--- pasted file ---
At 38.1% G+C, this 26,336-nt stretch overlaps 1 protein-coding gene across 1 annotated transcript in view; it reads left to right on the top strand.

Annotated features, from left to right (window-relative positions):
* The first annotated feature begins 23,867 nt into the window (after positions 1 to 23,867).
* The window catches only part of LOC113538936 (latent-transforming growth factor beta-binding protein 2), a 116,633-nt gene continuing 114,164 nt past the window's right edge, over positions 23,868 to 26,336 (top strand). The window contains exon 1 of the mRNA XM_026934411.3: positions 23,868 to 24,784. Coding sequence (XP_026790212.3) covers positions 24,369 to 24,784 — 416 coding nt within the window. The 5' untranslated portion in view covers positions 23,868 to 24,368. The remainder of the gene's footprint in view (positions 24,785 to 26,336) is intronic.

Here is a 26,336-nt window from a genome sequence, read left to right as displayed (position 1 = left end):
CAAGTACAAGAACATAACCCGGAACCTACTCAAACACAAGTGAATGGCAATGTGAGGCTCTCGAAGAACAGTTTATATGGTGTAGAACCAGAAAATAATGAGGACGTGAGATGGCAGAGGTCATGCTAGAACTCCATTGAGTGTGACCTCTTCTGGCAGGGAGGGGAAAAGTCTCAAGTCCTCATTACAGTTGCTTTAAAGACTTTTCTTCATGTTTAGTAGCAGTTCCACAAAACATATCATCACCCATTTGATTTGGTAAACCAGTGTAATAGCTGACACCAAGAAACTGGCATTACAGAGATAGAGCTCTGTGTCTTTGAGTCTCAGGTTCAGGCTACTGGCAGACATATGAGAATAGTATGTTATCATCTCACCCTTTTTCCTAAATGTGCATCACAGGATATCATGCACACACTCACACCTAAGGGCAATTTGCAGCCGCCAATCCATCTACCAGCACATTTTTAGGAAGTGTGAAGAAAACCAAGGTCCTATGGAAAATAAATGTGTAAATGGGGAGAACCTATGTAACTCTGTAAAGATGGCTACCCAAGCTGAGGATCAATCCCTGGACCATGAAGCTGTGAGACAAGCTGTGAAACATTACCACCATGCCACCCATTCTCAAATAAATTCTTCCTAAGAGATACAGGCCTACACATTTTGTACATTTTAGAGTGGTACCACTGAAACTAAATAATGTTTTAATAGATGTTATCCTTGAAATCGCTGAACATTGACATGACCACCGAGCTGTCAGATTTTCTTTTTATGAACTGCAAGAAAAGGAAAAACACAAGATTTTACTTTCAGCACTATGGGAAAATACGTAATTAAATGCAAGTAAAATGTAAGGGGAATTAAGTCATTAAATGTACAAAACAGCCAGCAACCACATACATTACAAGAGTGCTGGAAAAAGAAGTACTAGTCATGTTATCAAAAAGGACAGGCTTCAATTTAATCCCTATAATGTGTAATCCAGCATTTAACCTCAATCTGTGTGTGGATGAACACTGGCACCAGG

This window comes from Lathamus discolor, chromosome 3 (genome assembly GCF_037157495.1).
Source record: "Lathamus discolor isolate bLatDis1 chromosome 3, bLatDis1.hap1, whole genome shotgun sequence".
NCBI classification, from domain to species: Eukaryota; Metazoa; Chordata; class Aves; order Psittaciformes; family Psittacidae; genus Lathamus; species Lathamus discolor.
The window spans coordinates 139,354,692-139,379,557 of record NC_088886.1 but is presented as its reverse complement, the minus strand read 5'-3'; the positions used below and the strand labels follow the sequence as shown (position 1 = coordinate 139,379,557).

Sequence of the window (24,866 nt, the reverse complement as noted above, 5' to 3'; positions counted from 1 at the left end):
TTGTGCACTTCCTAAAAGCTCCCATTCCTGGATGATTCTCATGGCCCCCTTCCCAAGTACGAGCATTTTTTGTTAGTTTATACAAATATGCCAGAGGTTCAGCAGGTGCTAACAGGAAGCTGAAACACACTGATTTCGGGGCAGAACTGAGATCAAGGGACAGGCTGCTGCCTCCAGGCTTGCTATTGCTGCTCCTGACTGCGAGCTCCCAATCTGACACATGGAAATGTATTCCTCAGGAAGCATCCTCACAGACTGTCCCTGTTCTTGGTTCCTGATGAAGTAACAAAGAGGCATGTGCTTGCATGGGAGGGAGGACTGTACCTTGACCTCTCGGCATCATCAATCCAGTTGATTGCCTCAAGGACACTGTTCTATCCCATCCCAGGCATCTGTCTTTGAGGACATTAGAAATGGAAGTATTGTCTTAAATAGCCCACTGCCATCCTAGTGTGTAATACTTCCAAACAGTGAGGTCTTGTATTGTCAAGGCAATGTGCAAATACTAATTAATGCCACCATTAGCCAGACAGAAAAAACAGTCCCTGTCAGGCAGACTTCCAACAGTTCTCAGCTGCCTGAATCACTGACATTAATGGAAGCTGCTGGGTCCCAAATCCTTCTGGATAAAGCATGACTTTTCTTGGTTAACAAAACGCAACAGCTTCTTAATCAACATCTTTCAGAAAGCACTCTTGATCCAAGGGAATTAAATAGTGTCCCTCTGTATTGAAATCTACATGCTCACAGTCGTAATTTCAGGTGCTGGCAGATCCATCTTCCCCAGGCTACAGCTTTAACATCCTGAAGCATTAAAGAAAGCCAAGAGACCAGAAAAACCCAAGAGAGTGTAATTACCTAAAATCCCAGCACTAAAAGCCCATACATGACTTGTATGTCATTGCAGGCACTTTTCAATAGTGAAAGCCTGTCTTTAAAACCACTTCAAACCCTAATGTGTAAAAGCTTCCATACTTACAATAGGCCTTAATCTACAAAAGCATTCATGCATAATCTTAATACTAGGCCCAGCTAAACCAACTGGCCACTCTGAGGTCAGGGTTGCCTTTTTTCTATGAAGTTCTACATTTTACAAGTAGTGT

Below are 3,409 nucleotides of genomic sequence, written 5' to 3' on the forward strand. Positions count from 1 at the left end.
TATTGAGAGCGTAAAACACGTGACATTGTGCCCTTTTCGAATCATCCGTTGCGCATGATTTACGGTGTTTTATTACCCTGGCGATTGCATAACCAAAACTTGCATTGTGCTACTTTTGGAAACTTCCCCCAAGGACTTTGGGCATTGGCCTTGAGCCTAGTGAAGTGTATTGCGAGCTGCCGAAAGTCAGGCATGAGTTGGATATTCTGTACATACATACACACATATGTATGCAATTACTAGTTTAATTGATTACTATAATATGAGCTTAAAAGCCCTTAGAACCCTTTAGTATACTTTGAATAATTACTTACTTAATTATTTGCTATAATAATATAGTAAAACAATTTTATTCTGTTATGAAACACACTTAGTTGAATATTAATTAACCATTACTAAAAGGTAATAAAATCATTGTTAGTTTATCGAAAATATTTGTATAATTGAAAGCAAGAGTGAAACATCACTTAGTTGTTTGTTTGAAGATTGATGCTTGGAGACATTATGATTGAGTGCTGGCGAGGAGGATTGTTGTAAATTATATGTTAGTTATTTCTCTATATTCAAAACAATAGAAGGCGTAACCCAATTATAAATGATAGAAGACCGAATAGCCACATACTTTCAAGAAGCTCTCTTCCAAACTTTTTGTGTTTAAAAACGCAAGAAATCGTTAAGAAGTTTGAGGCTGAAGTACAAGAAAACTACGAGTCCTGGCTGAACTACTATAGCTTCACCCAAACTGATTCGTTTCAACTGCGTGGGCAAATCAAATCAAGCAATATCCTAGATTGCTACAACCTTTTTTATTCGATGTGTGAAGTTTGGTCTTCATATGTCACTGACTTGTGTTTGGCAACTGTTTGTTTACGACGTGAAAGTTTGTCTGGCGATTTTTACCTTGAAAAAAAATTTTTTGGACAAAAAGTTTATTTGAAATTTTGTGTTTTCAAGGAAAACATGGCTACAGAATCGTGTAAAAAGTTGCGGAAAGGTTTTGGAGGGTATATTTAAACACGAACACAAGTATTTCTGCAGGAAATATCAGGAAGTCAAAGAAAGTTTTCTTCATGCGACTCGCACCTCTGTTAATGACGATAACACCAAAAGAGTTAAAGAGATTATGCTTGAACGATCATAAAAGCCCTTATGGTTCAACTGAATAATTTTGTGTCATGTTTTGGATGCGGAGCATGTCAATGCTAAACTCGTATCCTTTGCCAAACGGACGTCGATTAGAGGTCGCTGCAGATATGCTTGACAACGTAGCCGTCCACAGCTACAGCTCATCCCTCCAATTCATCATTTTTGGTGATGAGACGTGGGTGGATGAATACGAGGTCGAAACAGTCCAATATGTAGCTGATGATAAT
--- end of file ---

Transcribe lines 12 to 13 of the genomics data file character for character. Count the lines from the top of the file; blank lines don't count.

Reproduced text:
TTGTGCACTTCCTAAAAGCTCCCATTCCTGGATGATTCTCATGGCCCCCTTCCCAAGTACGAGCATTTTTTGTTAGTTTATACAAATATGCCAGAGGTTCAGCAGGTGCTAACAGGAAGCTGAAACACACTGATTTCGGGGCAGAACTGAGATCAAGGGACAGGCTGCTGCCTCCAGGCTTGCTATTGCTGCTCCTGACTGCGAGCTCCCAATCTGACACATGGAAATGTATTCCTCAGGAAGCATCCTCACAGACTGTCCCTGTTCTTGGTTCCTGATGAAGTAACAAAGAGGCATGTGCTTGCATGGGAGGGAGGACTGTACCTTGACCTCTCGGCATCATCAATCCAGTTGATTGCCTCAAGGACACTGTTCTATCCCATCCCAGGCATCTGTCTTTGAGGACATTAGAAATGGAAGTATTGTCTTAAATAGCCCACTGCCATCCTAGTGTGTAATACTTCCAAACAGTGAGGTCTTGTATTGTCAAGGCAATGTGCAAATACTAATTAATGCCACCATTAGCCAGACAGAAAAAACAGTCCCTGTCAGGCAGACTTCCAACAGTTCTCAGCTGCCTGAATCACTGACATTAATGGAAGCTGCTGGGTCCCAAATCCTTCTGGATAAAGCATGACTTTTCTTGGTTAACAAAACGCAACAGCTTCTTAATCAACATCTTTCAGAAAGCACTCTTGATCCAAGGGAATTAAATAGTGTCCCTCTGTATTGAAATCTACATGCTCACAGTCGTAATTTCAGGTGCTGGCAGATCCATCTTCCCCAGGCTACAGCTTTAACATCCTGAAGCATTAAAGAAAGCCAAGAGACCAGAAAAACCCAAGAGAGTGTAATTACCTAAAATCCCAGCACTAAAAGCCCATACATGACTTGTATGTCATTGCAGGCACTTTTCAATAGTGAAAGCCTGTCTTTAAAACCACTTCAAACCCTAATGTGTAAAAGCTTCCATACTTACAATAGGCCTTAATCTACAAAAGCATTCATGCATAATCTTAATACTAGGCCCAGCTAAACCAACTGGCCACTCTGAGGTCAGGGTTGCCTTTTTTCTATGAAGTTCTACATTTTACAAGTAGTGT

Below are 3,409 nucleotides of genomic sequence, written 5' to 3' on the forward strand. Positions count from 1 at the left end.